Alcoholism often results in a deficiency of thiamine, also known as vitamin B1. Thiamine is important to nervous system functioning because it participates in the synthesis of the neurotransmitter acetylcholine.
Untreated thiamine deficiencies lead to damage in the dorsomedial thalamus and mammillary bodies of the diencephalon
amnesia, possibly due to lesions in the cerebellum, brainstem, and cortex as well as in the diencephalon. Animal research confirms observations made in these human case
Monkeys with lesions of the anterior and dorsomedial nuclei of the thalamus and of the mammillary bodies have great difficulty with the DNMS task
Different areas of association cortex are activated during semantic memory tasks based on the particular characteristics of the concept being processed.
who experience damage to the prefrontal areas of the cortex often experience a memory
deficit known as source amnesia.
experiences is supported by case studies with patients with cortical damage
but are unable to remember how and when they learned a bit of information.
viewed brain activity while participants listened to their own autobiographical stories
or to autobiographical stories written by other people. When listening to their own
autobiographical material, participants showed greater activation in the right frontal
and temporal lobes than they did when they listened to the stories of other people’s
be differentially active. When considering reality,
memory, such as the prefrontal cortex and posterior cingulate cortex, were active.
These results imply that we consult our personal experience to determine reality.
areas associated with semantic processing,
such as the left inferior frontal gyrus (IFG) showed greater activity (ibid.). Recall that
the IFG showed greater activation when semantic rules of language and world knowledge
were violated (Hagoort et al., 2004), which of course they are when imagining a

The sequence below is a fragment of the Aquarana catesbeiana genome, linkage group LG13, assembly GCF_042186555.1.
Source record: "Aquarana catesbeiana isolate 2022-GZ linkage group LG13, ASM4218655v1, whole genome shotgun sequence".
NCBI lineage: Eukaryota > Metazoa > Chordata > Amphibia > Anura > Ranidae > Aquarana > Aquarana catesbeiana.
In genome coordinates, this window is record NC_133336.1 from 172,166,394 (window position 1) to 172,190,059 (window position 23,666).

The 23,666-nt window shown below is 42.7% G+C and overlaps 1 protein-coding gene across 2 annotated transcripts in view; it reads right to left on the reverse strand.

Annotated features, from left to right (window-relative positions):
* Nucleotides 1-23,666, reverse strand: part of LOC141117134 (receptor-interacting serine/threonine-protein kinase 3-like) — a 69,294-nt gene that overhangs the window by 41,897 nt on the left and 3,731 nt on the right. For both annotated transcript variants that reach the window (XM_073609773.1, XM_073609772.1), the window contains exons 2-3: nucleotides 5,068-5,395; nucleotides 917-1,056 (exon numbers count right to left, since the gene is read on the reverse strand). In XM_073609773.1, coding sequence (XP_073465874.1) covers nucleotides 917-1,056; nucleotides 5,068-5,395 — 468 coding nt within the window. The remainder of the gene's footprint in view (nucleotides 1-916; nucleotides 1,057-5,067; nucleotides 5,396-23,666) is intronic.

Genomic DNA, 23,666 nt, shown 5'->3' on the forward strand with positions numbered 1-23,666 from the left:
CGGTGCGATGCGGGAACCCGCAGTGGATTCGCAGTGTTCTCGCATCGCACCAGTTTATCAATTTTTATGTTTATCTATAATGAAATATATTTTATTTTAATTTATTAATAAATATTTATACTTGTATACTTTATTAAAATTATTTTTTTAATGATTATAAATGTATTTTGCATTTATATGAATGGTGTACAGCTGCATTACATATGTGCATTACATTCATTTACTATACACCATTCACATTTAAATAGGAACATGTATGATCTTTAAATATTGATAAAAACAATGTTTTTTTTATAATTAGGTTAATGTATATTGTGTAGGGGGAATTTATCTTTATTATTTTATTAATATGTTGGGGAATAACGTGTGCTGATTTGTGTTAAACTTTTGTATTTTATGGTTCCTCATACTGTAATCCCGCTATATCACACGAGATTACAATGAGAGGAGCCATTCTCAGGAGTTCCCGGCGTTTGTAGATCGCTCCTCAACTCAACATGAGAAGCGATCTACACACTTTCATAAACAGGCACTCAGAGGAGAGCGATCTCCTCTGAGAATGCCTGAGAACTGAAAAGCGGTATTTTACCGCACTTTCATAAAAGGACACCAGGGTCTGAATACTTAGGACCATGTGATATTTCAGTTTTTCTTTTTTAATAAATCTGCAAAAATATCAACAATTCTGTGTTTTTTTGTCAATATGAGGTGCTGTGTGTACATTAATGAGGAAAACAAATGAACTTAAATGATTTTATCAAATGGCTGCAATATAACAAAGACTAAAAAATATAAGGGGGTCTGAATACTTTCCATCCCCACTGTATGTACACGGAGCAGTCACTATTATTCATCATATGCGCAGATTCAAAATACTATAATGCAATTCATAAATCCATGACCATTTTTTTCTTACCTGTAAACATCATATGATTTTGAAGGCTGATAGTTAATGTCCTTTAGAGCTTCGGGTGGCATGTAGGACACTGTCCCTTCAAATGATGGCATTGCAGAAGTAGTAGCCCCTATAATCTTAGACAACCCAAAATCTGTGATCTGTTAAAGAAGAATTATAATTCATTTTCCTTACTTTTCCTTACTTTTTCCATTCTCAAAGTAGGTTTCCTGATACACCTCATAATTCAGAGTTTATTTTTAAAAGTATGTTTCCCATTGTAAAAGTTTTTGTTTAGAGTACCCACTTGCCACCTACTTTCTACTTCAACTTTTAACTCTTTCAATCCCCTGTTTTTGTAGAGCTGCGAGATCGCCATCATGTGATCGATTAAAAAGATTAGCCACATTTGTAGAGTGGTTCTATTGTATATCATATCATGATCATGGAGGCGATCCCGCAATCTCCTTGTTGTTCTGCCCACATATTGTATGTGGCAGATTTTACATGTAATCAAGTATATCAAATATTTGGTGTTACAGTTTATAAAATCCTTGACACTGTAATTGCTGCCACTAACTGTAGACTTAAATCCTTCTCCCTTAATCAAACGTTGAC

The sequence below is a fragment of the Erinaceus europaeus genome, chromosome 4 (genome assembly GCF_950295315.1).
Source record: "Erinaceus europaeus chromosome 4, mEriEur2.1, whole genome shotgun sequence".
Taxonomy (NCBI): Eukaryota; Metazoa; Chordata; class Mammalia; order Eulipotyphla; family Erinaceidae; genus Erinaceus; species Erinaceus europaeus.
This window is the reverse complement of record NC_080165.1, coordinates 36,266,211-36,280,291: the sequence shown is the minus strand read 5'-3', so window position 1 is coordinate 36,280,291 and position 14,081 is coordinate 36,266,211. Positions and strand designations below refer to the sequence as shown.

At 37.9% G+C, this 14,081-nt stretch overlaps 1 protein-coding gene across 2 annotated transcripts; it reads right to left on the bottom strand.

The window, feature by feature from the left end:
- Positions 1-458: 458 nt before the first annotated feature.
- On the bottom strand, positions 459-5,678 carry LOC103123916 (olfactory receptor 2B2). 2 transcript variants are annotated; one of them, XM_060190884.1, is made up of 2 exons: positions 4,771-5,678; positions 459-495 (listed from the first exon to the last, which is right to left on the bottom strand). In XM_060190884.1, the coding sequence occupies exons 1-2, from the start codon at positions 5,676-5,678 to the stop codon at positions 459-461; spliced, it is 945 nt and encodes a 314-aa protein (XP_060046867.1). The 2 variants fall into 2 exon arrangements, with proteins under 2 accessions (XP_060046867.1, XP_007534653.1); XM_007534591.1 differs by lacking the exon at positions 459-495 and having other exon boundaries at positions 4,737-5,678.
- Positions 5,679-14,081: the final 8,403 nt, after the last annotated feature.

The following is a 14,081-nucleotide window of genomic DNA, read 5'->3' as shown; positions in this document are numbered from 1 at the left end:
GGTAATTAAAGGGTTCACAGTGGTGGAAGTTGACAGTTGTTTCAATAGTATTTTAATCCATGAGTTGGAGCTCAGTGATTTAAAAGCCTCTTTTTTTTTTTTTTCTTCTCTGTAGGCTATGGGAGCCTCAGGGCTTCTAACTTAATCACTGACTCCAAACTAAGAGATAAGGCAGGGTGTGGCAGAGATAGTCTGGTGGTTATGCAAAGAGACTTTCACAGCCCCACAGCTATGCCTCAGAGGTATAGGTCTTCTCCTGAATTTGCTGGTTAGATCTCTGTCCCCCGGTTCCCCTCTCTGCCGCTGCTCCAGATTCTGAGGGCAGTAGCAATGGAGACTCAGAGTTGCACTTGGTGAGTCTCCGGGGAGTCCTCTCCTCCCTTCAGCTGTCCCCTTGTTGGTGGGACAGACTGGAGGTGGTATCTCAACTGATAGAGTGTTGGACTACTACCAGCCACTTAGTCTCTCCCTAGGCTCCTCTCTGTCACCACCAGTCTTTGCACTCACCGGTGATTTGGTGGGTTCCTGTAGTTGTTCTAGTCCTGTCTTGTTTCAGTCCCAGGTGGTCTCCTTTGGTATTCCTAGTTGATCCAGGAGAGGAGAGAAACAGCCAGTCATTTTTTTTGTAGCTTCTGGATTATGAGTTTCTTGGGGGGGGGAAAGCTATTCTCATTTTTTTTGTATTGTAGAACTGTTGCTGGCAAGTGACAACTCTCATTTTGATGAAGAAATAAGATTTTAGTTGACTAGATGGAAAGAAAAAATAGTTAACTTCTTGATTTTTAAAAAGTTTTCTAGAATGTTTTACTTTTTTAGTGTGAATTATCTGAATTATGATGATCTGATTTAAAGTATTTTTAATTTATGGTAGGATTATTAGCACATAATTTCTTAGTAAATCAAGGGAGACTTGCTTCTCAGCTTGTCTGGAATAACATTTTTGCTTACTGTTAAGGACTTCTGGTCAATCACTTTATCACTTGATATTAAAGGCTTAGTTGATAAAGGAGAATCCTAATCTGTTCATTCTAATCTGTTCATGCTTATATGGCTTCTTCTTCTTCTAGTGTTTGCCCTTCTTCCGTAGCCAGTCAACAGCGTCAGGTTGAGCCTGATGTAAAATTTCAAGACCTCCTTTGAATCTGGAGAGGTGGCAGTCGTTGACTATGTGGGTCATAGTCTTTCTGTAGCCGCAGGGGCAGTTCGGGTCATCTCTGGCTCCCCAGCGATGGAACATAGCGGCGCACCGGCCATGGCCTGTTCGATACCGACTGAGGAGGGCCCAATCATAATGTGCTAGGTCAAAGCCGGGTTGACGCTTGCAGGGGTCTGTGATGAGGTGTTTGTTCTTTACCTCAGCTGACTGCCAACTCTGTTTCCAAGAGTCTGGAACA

conversation with Cinderella. Disturbances in this distinction might form the basis
for the delusions, or false beliefs, that characterize some psychological disorders
memory comes from comparisons of people with large or small short-term
memory capacities for verbal informatio
activation of the ACC than people with smaller capacities
processing of verbal information in short-term memory.
and nucleus accumbens, are involved with the formation of procedural memories
are part of our motor system
involved in the learning and memory of motor patterns. The nucleus accumbens contributes
an evaluation of emotion and reward to the learning of procedures
memories was demonstrated by observing the effects of lesions on
rats trained in one of two different maze tasks
Lesions to structures associated with the hippocampus impaired performance on
the declarative task (the standard maze), but performance on the procedural task
(the light maze) remained normal. However, rats with lesions in the basal ganglia
performed poorly on the procedural task but experienced little difficulty with the
tasks are more complicated
boxes with equal levels of illumination, performance is no longer linear. Instead,
performance increases as stress increases to a certain point and then decreases with stronger stress
enhanced by emotions The key to this
discrepancy is timing. the onset of stress initially
enhances memory formation, as in the case of traumatic and flashbulb memories.
This initial phase of seconds or minutes, however, is followed by a refractory period
of hours or even days, during which the ability to form new memories is impaired